In some ways, watching this unfold is like living in an advent calendar, waking up every day to a new gift of dissent: separatists from other repressed parts of Russia have joined in the common struggle to knock down the world’s biggest bully. Belorussians, Georgians, Chechens, Dagestanis, Azerbaijanis, Bashkirs from the Urals, not to mention other Eastern Europeans have joined in what is already a proxy war, as much as people do not want to admit it, unified by their common hatred of Russian oppression. The sanctions, the contempt, the shaming of companies still doing business in Russia, the repossessing of oligarch yachts are all music to my ears: in my perfect world, Putin is dead, and whenever that comes to pass in my lifetime, it will be one of the happiest days of my life. Putin is playing the long game that Lenin and particularly Stalin set the groundwork for: where Stalin ripped ethnic minorities out of their ancestral homes to crush their sense of identity, Putin continues to capitalize on this by using the democratic framework to hold elections, in which ethnic Russians vote: hence Crimea voting to break away from Ukraine. This has always troubled the Baltic countries: it’s not paranoia. It’s history and, to be fair, brilliant manipulation of said history to show the West in their own language that Russia stretches beyond its current borders. In that sense, his misstep here is incredible: he clearly chose the echo chamber over history.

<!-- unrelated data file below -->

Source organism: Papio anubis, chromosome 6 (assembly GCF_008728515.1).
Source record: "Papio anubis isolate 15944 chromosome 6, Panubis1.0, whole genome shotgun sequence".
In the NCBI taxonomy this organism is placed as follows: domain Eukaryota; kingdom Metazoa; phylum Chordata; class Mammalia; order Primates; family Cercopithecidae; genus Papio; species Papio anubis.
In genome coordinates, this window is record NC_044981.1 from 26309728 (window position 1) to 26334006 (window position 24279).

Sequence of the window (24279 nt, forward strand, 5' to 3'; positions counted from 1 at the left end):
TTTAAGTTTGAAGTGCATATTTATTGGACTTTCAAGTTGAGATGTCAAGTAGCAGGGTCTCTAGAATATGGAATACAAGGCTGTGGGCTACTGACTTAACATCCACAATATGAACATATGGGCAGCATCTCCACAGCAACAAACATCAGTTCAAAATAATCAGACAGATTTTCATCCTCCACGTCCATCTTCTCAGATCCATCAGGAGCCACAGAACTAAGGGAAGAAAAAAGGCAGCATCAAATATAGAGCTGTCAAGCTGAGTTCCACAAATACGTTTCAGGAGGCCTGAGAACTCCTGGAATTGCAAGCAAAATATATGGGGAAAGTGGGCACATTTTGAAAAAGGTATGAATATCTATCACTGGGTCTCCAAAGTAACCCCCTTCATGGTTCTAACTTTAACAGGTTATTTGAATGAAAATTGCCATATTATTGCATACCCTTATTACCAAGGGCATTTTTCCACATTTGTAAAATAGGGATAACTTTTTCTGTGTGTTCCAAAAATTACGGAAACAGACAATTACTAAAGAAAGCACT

None of the good deeds completely cancel out the mistakes the West has made: sheltering oligarchs, buying cheap energy, politicians assuring themselves and their people that this will never come to pass. As much as Putin miscalculated how much we would rally around Ukraine, the West has amassed years if not decades of grave miscalculation that has brought us here. I’ve been alternating between wrapping up my Gorbachev biography with Zbignew Brzezinski’s The Grand Chessboard and it’s been interesting to see that he projected that by 2010 Ukraine would be a member of NATO and/or the EU, and yet here we are.

The West has failed Ukraine, and I hope we make it right.

That’s all for now. Next post, soon to come, will be a standard one.

Slava Ukraini (I)

Stepping out of my “one post a month” routine, as there is certainly plenty going on in the world to warrant some additional thoughts and words. You wouldn’t necessarily think so in some circles, given Americans’ penchant for whining about gas prices instead of having much geopolitical interest. Considering fewer than 40% of Americans have passports, it’s not entirely surprising.

This statistic used to fill me with scorn for my fellow Americans, although the US is so enormous it’s somewhat easy to find many destinations within our borders before leaving them. I’m not sure if that’s a valid excuse over the term of someone’s entire adult life, though: traveling is often fairly inexpensive and takes courage and more importantly some level of curiosity, which seems to occur at roughly the same rate as passport issuance does in this country. It’s taken some time abroad to realize these things:

  • Americans idolize multilingual people, but most of those people speak multiple languages because they live closer to other countries than we do, or had to learn English secondarily.
  • Western Europeans are not exotic by any means, they can barely function outside of cities, for the most part, and have little survival instinct. Their entire lives are built around civilization: American life is not.
  • Many Europeans are better-traveled than Americans solely due to planes, trains and sharing of borders with multiple other countries.